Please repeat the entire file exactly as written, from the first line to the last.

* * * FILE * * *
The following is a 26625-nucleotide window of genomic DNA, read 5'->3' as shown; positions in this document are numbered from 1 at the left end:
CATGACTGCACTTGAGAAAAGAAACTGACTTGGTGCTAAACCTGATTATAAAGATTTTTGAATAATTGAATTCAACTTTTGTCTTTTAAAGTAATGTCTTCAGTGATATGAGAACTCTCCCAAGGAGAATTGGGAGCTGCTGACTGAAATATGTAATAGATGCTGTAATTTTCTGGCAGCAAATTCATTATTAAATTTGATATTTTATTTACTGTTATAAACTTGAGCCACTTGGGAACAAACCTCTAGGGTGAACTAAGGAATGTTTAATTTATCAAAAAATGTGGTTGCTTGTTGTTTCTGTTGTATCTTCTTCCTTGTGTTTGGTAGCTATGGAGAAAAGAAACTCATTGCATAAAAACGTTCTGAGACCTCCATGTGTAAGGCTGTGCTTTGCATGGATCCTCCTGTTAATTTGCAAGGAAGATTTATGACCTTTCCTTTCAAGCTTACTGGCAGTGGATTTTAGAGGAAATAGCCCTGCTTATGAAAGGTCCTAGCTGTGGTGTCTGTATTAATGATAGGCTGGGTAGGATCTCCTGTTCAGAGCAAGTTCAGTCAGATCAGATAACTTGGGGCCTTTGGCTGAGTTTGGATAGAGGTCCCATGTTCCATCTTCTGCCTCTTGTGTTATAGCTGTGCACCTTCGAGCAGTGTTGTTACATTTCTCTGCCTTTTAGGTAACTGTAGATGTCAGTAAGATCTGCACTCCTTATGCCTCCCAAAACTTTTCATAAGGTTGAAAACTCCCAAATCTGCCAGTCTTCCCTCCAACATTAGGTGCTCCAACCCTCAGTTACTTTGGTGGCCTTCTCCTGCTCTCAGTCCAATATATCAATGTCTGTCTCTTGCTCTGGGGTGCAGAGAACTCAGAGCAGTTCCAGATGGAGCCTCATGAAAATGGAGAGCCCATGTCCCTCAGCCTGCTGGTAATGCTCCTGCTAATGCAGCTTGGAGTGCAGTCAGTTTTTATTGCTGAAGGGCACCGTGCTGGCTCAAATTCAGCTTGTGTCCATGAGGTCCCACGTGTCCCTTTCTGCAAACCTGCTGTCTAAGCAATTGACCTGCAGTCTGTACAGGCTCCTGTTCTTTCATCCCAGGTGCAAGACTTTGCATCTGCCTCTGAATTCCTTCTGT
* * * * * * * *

The following is a 26625-nucleotide window of genomic DNA, read 5'->3' as shown; positions in this document are numbered from 1 at the left end:
CATGACTGCACTTGAGAAAAGAAACTGACTTGGTGCTAAACCTGATTATAAAGATTTTTGAATAATTGAATTCAACTTTTGTCTTTTAAAGTAATGTCTTCAGTGATATGAGAACTCTCCCAAGGAGAATTGGGAGCTGCTGACTGAAATATGTAATAGATGCTGTAATTTTCTGGCAGCAAATTCATTATTAAATTTGATATTTTATTTACTGTTATAAACTTGAGCCACTTGGGAACAAACCTCTAGGGTGAACTAAGGAATGTTTAATTTATCAAAAAATGTGGTTGCTTGTTGTTTCTGTTGTATCTTCTTCCTTGTGTTTGGTAGCTATGGAGAAAAGAAACTCATTGCATAAAAACGTTCTGAGACCTCCATGTGTAAGGCTGTGCTTTGCATGGATCCTCCTGTTAATTTGCAAGGAAGATTTATGACCTTTCCTTTCAAGCTTACTGGCAGTGGATTTTAGAGGAAATAGCCCTGCTTATGAAAGGTCCTAGCTGTGGTGTCTGTATTAATGATAGGCTGGGTAGGATCTCCTGTTCAGAGCAAGTTCAGTCAGATCAGATAACTTGGGGCCTTTGGCTGAGTTTGGATAGAGGTCCCATGTTCCATCTTCTGCCTCTTGTGTTATAGCTGTGCACCTTCGAGCAGTGTTGTTACATTTCTCTGCCTTTTAGGTAACTGTAGATGTCAGTAAGATCTGCACTCCTTATGCCTCCCAAAACTTTTCATAAGGTTGAAAACTCCCAAATCTGCCAGTCTTCCCTCCAACATTAGGTGCTCCAACCCTCAGTTACTTTGGTGGCCTTCTCCTGCTCTCAGTCCAATATATCAATGTCTGTCTCTTGCTCTGGGGTGCAGAGAACTCAGAGCAGTTCCAGATGGAGCCTCATGAAAATGGAGAGCCCATGTCCCTCAGCCTGCTGGTAATGCTCCTGCTAATGCAGCTTGGAGTGCAGTCAGTTTTTATTGCTGAAGGGCACCGTGCTGGCTCAAATTCAGCTTGTGTCCATGAGGTCCCACGTGTCCCTTTCTGCAAACCTGCTGTCTAAGCAATTGACCTGCAGTCTGTACAGGCTCCTGTTCTTTCATCCCAGGTGCAAGACTTTGCATCTGCCTCTGAATTCCTTCTGT